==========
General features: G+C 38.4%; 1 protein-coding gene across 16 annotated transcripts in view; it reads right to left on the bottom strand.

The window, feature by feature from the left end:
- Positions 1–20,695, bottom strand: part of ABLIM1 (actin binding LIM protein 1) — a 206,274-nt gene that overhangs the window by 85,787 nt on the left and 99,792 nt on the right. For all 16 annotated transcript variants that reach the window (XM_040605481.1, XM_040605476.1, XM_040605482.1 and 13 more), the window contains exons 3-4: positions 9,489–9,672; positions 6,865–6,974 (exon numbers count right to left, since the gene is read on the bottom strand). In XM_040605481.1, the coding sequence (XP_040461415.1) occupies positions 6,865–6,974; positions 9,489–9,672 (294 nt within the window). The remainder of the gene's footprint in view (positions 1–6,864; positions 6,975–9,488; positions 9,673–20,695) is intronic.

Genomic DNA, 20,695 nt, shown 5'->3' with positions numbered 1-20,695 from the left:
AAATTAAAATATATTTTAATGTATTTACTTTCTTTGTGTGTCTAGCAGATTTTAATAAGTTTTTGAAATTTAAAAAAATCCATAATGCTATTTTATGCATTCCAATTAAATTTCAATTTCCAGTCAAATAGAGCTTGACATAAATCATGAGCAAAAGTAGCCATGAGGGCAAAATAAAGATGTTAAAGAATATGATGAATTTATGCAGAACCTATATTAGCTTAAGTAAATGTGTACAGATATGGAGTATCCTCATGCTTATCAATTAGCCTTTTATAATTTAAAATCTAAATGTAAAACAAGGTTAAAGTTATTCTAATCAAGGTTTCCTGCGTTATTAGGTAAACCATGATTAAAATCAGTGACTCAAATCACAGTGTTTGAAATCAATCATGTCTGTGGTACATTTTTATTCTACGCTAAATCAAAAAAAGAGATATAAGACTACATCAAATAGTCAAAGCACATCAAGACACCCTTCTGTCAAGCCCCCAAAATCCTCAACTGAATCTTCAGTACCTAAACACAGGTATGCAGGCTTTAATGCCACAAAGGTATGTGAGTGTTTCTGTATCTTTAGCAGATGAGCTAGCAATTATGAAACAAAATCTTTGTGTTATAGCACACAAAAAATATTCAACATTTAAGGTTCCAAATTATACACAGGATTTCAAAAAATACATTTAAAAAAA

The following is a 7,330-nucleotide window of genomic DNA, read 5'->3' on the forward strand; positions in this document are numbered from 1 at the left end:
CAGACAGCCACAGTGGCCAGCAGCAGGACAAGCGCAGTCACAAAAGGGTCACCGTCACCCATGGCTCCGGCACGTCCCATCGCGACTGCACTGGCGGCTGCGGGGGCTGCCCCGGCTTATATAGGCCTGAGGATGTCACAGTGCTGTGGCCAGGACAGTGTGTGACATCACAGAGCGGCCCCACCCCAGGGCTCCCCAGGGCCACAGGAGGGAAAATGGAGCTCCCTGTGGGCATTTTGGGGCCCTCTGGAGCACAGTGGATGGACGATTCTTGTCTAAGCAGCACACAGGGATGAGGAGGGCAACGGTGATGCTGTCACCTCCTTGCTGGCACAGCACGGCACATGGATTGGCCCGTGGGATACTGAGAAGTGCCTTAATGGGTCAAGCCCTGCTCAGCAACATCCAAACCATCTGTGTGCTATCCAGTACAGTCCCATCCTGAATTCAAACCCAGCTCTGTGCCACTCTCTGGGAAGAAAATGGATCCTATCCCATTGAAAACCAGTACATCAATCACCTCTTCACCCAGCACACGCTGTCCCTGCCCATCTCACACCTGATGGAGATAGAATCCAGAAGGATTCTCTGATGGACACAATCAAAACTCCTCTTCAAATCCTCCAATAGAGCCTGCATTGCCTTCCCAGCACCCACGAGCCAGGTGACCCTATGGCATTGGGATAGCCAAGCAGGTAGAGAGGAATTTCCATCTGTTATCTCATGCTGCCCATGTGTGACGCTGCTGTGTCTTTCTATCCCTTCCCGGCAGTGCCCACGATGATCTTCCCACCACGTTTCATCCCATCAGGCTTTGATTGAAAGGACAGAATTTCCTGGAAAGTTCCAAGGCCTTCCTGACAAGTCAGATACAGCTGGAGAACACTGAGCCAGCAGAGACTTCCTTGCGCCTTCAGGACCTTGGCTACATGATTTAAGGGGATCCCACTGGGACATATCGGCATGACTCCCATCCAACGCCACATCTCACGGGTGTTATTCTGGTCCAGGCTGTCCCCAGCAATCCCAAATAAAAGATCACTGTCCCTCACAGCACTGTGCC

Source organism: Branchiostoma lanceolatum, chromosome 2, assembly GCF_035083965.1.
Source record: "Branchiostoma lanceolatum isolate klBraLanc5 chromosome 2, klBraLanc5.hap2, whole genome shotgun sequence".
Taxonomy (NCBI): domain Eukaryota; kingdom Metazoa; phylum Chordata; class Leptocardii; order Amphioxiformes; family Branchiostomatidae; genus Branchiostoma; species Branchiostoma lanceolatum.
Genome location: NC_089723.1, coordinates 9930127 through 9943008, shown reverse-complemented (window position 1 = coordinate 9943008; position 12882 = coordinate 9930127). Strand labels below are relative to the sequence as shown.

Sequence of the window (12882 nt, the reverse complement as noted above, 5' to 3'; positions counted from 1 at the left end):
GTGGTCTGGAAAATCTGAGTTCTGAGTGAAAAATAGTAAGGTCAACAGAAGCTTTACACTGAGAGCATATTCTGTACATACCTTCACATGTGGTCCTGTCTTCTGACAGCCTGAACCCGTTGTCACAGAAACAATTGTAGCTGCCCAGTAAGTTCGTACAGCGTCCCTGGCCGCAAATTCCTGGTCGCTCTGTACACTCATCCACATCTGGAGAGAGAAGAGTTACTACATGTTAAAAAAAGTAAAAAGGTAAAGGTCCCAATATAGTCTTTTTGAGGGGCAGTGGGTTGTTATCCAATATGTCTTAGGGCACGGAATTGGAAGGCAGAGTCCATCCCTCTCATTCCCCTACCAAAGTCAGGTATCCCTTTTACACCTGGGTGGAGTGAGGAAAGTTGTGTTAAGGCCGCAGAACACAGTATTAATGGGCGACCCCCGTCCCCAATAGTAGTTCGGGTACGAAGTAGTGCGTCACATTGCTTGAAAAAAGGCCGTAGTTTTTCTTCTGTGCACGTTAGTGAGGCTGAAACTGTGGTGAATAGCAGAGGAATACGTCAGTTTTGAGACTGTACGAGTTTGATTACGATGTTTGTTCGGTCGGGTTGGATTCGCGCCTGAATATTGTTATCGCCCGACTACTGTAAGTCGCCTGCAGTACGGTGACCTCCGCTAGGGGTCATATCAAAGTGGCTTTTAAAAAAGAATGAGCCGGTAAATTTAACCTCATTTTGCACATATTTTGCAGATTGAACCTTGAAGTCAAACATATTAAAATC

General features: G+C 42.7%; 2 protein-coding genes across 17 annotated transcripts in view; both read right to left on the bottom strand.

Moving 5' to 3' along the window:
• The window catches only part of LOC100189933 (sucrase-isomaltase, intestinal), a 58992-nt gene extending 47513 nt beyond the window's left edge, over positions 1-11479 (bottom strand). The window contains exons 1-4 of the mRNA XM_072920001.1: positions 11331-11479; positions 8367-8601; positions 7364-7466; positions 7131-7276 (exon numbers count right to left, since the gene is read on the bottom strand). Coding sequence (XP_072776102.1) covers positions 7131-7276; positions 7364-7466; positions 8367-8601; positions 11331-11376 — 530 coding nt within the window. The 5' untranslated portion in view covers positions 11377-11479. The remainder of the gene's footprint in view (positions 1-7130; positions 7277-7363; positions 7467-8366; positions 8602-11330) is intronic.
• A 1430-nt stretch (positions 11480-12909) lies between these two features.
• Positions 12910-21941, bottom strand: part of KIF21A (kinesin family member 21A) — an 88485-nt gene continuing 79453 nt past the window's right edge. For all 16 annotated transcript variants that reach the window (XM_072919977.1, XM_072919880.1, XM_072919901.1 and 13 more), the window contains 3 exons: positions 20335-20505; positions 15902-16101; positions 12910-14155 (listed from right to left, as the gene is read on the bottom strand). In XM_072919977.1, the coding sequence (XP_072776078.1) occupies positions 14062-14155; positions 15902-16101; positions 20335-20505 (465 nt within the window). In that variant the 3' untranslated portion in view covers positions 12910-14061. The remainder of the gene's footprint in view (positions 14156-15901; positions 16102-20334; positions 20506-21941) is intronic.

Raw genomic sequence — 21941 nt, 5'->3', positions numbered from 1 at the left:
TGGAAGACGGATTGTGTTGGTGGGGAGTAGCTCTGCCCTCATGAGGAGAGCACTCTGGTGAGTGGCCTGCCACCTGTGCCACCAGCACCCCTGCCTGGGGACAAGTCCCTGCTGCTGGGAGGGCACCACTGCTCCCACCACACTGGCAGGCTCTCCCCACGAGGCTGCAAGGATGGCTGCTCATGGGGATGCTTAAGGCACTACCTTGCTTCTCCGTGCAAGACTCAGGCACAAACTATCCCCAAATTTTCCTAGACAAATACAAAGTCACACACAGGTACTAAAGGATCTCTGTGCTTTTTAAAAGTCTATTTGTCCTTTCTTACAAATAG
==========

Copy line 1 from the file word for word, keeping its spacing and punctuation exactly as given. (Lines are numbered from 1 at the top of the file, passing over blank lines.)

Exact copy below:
General features: G+C 38.4%; 1 protein-coding gene across 16 annotated transcripts in view; it reads right to left on the bottom strand.